Differences of inflammatory mechanisms in asthma and COPD

Masakazu Ichinose

Research output: Contribution to journalReview articlepeer-review

27 Citations (Scopus)


Bronchial asthma and chronic obstructive pulmonary disease (COPD) are increasing common diseases. The major pathogenesis of both illnesses is chronic inflammation. However, the inflammatory pattern is distinct in each disease. In asthmatic airways, activated mast cells/eosinophils and T helper 2 lymphocytes (Th2) are predominant. In contrast, macrophages and neutrophils are important in COPD airways/lung. Although nitric oxide (NO) hyperproduction due to inducible NO synthase (iNOS) is observed in asthma and COPD, nitrotyrosine formation via the reaction between NO and O2- in addition to the myeloperoxidase-mediated pathway. These distinct inflammatory patterns in both diseases seem to cause pathological differences in asthma and COPD.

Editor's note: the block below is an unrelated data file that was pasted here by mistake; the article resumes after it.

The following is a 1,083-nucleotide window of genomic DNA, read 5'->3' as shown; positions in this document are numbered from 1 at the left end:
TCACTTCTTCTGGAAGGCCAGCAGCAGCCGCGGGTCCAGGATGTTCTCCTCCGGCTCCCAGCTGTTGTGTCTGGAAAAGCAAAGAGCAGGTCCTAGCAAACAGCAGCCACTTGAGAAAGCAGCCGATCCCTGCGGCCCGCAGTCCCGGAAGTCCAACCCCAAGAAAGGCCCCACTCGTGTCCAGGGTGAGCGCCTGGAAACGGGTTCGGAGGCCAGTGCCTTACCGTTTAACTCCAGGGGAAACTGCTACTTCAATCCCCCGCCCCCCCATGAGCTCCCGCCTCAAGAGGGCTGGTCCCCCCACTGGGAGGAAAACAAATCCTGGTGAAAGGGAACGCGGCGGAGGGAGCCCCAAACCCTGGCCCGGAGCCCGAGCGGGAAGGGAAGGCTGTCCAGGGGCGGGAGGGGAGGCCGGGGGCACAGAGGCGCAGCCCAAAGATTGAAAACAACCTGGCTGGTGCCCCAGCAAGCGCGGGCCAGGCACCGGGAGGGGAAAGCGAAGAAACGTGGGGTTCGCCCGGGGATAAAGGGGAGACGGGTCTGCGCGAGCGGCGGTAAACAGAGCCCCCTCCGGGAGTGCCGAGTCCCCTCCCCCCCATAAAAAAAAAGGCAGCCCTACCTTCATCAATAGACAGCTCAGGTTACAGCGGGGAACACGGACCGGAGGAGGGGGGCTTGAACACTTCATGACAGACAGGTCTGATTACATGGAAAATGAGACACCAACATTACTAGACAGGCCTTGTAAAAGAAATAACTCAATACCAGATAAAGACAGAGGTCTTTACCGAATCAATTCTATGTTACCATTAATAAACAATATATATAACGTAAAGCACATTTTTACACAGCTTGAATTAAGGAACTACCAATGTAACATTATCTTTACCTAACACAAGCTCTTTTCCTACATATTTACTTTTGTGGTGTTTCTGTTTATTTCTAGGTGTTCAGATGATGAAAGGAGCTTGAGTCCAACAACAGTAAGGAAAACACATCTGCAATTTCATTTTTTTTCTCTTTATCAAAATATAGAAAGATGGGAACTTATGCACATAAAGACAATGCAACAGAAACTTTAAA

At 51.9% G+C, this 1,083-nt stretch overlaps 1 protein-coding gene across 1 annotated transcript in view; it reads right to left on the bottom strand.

Original languageEnglish
Pages (from-to)307-313
Number of pages7
JournalAllergology International
Issue number3
Publication statusPublished - 2009


  • Bronchomotor tone
  • Inflammatory cells
  • Nitric oxide
  • Oxidative stress
  • Tachykinins

ASJC Scopus subject areas

  • Immunology and Allergy


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